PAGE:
Lubbock, TX - As Lubbock launches into 2017, city council members, Lubbock Police, the Lubbock County District Attorney's office and others are taking steps to stamp out synthetic marijuana.
The drugs, formally referred to as synthetic cannabinoids, have been on the rise in Lubbock over the past five years. In 2015 Texas laws went into effect banning a wider range of these substances, placing the drugs on the list of controlled substances, and increasing criminal punishments for people who posses and distribute the drug.
Synthetic cannabinoids are typically a plant-based material sprayed with chemicals which produce a "high" when smoked. Lubbock Police explained that because these drugs can be sprayed with an assortment of chemicals, it can be tough to predict the range of effects users experience. Users can experience agitation, confusion, vomiting, addiction, or even death.
In Lubbock the drug is most often discovered by law enforcement being sold at smoke shops, marketed in packaging with labels like "incense". On January 6, the Lubbock Police Homeless Outreach Team along with the Lubbock County District Attorney's Office served a search warrant for the drug at the Tobacco Road store on Avenue Q. Officers seized several bags of synthetic marijuana from the store. The LPD HOT team played a key role in this investigation because they've noticed of the homeless individuals they work with using synthetic marijuana.
City Council member Karen Gibson has been meeting with leaders in Lubbock Police and the District Attorneys office, discussing how to crack down on synthetic pot.
"First of all I want (law enforcement) to do more," Gibson said in regards to removing the drug from stores. "And I think we're on the road to doing more, we've given them the tools locally, we've given them the tools at the state level, my wish is that they continue to go in and hit (the stores carrying the drugs) and continue to do more."
Gibson has become something of an activist for awareness of the dangers of synthetic marijuana, she's been working to get the substance removed from Lubbock stores for half a decade.
Lubbock Police Chief Greg Stevens has heard her concerns and believes there is more LPD will be doing this year to address the rise of synthetic marijuana. For example, Stevens said LPD hopes to conduct more raids of stores selling the drug.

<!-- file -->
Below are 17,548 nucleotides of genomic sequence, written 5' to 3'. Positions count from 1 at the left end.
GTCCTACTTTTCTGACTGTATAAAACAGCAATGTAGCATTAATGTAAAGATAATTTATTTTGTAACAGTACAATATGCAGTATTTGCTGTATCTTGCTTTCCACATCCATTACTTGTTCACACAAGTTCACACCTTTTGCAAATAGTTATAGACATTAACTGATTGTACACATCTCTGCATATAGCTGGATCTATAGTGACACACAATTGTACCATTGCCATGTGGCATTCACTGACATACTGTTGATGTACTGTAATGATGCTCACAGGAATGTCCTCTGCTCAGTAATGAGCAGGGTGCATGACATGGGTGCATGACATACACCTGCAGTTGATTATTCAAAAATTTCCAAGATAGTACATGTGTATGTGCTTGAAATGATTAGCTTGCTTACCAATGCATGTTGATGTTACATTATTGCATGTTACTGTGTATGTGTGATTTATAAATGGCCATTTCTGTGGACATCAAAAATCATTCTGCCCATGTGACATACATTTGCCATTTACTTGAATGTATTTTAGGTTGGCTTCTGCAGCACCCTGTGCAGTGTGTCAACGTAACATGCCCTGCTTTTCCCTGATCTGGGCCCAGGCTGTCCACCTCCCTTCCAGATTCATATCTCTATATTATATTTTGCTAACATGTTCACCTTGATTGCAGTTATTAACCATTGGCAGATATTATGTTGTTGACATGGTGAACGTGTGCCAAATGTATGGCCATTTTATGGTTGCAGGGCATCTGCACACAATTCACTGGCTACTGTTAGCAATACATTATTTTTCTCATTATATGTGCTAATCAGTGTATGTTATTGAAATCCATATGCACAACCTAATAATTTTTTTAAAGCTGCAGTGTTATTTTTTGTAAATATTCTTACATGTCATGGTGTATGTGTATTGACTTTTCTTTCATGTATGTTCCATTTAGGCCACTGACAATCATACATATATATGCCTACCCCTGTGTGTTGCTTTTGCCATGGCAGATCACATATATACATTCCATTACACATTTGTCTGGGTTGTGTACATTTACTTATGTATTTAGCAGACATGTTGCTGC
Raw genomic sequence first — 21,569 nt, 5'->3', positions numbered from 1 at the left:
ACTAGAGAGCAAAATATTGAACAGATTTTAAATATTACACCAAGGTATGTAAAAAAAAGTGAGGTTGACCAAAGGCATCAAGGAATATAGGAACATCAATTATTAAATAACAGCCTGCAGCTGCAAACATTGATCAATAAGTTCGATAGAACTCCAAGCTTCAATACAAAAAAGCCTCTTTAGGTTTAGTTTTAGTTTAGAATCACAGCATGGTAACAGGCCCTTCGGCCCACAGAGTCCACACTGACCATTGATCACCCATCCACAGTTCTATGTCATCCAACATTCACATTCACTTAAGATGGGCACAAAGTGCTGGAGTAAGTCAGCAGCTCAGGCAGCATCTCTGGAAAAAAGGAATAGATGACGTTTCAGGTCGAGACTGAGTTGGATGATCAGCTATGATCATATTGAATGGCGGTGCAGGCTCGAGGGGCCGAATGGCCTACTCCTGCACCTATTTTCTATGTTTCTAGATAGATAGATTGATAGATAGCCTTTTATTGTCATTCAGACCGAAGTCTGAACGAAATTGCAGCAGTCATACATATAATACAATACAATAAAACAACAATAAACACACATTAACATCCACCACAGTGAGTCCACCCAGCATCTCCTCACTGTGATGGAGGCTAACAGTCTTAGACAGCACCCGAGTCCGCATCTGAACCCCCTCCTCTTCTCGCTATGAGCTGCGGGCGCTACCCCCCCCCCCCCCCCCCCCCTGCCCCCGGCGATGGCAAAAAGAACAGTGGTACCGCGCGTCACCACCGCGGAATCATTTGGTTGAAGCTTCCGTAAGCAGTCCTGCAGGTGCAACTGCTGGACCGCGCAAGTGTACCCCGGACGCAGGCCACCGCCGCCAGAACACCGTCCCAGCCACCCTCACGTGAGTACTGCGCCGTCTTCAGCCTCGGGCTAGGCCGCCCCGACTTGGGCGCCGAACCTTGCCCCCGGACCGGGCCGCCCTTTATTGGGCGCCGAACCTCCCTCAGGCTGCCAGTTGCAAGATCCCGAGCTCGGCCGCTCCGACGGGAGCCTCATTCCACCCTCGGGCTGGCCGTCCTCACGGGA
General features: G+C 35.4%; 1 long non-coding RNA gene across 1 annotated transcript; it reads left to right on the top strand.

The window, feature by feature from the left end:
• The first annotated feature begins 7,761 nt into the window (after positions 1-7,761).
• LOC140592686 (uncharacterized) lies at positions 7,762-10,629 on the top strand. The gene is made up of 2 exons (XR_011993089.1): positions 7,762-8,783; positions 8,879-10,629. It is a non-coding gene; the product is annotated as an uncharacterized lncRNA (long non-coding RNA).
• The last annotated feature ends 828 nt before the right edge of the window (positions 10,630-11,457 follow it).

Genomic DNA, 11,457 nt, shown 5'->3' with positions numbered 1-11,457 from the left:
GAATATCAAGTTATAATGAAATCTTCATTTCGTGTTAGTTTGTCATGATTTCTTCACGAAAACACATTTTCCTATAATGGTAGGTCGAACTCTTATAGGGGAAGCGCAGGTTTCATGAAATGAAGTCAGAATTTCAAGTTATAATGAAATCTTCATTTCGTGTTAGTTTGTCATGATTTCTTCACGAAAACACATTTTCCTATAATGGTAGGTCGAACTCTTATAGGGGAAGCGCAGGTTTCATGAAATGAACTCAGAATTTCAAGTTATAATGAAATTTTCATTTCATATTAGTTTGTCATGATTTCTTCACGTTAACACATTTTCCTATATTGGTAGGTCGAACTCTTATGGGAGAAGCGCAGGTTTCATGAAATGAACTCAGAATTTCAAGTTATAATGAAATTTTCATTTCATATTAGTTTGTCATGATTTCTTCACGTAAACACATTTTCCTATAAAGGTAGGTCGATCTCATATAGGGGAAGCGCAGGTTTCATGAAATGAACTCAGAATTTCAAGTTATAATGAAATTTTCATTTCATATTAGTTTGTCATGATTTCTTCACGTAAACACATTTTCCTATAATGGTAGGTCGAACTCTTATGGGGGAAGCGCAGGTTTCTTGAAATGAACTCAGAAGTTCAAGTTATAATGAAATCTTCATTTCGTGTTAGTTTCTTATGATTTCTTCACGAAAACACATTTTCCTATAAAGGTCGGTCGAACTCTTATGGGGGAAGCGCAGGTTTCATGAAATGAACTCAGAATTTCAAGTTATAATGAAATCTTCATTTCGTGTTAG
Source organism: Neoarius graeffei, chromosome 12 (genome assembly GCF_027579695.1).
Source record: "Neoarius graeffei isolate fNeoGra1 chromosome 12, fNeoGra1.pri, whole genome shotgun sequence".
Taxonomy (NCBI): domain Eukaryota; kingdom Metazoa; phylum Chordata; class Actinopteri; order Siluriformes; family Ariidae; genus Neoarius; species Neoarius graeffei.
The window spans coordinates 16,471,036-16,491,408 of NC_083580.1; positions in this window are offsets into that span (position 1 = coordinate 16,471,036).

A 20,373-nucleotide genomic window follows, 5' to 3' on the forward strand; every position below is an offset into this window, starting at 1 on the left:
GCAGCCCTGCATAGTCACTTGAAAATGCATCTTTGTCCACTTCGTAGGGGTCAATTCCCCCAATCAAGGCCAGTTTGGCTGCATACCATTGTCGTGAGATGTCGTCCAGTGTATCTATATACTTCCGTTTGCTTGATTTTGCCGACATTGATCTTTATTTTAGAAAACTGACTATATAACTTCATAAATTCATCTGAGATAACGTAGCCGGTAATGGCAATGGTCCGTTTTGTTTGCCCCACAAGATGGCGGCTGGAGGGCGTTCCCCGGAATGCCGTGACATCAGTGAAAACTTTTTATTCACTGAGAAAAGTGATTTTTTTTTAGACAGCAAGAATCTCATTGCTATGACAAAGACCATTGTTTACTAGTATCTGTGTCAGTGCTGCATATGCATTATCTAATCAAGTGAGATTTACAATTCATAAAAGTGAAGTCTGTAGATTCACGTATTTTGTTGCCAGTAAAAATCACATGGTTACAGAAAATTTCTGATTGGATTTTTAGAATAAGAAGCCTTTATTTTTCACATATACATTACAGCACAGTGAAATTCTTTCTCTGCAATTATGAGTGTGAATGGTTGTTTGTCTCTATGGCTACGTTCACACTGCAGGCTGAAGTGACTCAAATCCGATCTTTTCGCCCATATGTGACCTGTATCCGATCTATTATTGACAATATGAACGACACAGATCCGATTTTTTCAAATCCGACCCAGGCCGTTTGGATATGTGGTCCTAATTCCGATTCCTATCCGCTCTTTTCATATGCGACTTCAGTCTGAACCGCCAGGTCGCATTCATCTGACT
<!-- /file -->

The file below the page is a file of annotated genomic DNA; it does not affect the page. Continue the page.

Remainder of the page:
While Lubbock Police say the new laws have helped them curb some synthetic marijuana sales, use and addiction persist in Lubbock because the drug is so profitable for stores. Stevens believes that stores can earn thousands-- sometimes tens of thousands of additional dollars each week selling it.
"As soon as one is shut down another one will open again, so it will take a little bit of time to push the substance down into the darkness that other drugs are in," Stevens explained.
Stevens is optimistic that the increased numbers of officers at the Lubbock Police department will lead to the creation of new units which could target major problems in the city such as synthetic marijuana. LPD is already investigating the ways in which synthetic cannabinoids are transported into the city and trying to disrupt those trade patterns.
He added that another component to getting the drug out of communities will be spreading public awareness
"Now we're getting to that point where people realize it is a big problem," he said. "But it's hard to understand because it's not marijuana that is growing, it is not a natural leaf product, it is not cocaine, it's grown from a plant, this is a purely synthesized chemical product that is sprayed on that looks like marijuana or resembles it. Too often people are encouraged to use it as a safe alternative or a legal alternative, and it's neither of those."
"(Synthetic marijuana is) no different, they are causing the same kind of problems wreaking havoc throughout the city especially on already what we refer to as victimized populations or people who face troubles anyway ," Stevens explained.
Gibson is planning to support Lubbock Police and other public agencies as they target the drug.
She clarified,"I don't want those people to go out of business, if they want to sell legal cigarettes or whatever stuff is legal sell it make a profit I'm all for small business, don't sell something that's illegal, don't sell something that's going to ruin someone's life."
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